CH Projects, founded in 2008 and with $50 million revenue in 2018, has reopened Neighborhood, its East Village-based beer-focused eatery. Photo Courtesy of CH Projects.

CH Projects, founded in 2008 and with $50 million revenue in 2018, has reopened Neighborhood, its East Village-based beer-focused eatery. Photo Courtesy of CH Projects.

CH Projects, the San Diego-based social and culinary collective, appears to be making up for lost time in 2021.
In March, the hospitality group announced the $25.8 million purchase of North Park’s historic Lafayette Hotel. The hospitality group plans to restore and update the rooms and add several food and beverage venues to the property.
Just a few weeks ago, the $50-million-company reopened its original location, Neighborhood, after closing it over two years ago for a complete renovation and expansion. CH Projects also owns and operates Craft & Commerce, Polite Provisions, False Idol, Ironside Fish & Oyster, Born & Raised, Morning Glory, Fortunate Son, Underbelly and Raised by Wolves, all locally based.
Founded in 2007, Neighborhood reopened April 19. The overhaul was led by Brooklyn-based designers Home Studios, which transformed the beer-focused eatery from an industrial feel to a more art-deco vibe. Neighborhood now features a technique-driven evolving menu by Chef Benji Moore in place of its original comfort food, according to CH Projects Founder Arsalun Tafazoli. As far as beverage offerings are concerned, Neighborhood will boast a collection of rare beers from small producers with a focus on San Diego breweries, a retail bottle shop and two bars called Noble Experiment and Young Blood.


Pioneer of San Diego
When Neighborhood launched over a decade ago, the food place was a pioneer of San Diego’s craft beer scene, said Tafazoli, and adopted the then “rough around the edges” decor and feel. But today, the culinary expert believes the new and improved Neighborhood will push boundaries in terms of atmosphere as well as gastronomics.
“People are piling on, just trying to get in on a business opportunity and exploit a trend,” he said. “Bars have, like thirty to forty taps, but everything looks, feels and tastes the same. With the renovation of Neighborhood, we want to get back to the roots of the culture, and at the same time push the craft beer bar forward to an entirely new place. Make it more intentional. We think it can be more elegant and elevated, more of an immersive experience that honors the passion and vibrancy of the culture as we first experienced it, while reflecting on where we’ve been as a brand and our growth.”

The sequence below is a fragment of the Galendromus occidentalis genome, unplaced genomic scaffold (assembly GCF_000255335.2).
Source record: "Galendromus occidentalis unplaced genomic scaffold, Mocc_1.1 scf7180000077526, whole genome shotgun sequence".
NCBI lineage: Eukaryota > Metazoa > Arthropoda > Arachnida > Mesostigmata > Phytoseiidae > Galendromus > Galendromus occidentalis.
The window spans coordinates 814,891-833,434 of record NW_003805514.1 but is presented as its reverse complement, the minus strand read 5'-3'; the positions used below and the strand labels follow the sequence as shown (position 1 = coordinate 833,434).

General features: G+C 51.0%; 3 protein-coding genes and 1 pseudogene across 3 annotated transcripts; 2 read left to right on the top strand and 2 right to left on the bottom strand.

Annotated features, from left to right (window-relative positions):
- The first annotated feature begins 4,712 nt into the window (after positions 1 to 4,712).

On the experiential side of things, Tafazoli tapped Chicago’s Uncanned Music to create an acoustic environment at Neighborhood. The design includes a Hi-Fi wall with vintage sound systems and a vinyl library of seminal records spanning punk, metal, new wave, rock and hip-hop. “Guests will be able to play in full-length analog format while dining in wrap-around booths covered in Ben Davis fabric, contrasting the high design with American workwear fabrics,” according to the company. Ben Davis is a 1935-founded, San Francisco-based workwear brand that specializes in heavyweight cotton/polyester blended twill fabric.
Additionally, Neighborhood will feature Noble Experiment, spearheaded by Sam Ross, the original mixologist behind the cocktail menu. And Young Blood, a 16-seat bar that will provide guests an immersive cocktail experience.


Grandma’s Nostalgic Dishes
As far as food is concerned, Neighborhood will offer an eclectic mix of worldly pub classics and a modern interpretation of grandma’s nostalgic dishes, said Tafazoli.
Moore, who is leading the kitchen, spent time at Specialty Produce, a San Diego-based wholesale distributor, thus, has relationships with some of the region’s best-known farmers.
“It is an exciting time to be a part of the Neighborhood relaunch and to be able to reimagine the menu to its fullest potential without any limitations,” Moore said. “The menu will change often and will lean heavily on the culinary farmers’ most in-season produce. That’s the beauty of being able to print the menu daily. It’s a continuous evolution of ideas and inspiration amongst our kitchen team and the farmers.”
Added Tafazoli: “This place is all about scaling down and doing it really, really well. We shrank the seat count so we can execute a more developed menu. At our larger restaurants with 100-plus-seats, we’re constantly trying to balance creativity and execution. We intentionally shrank the seating down for us to have the ability for more culinary exploration. In theory, it should be some of the better food we’ve ever served.”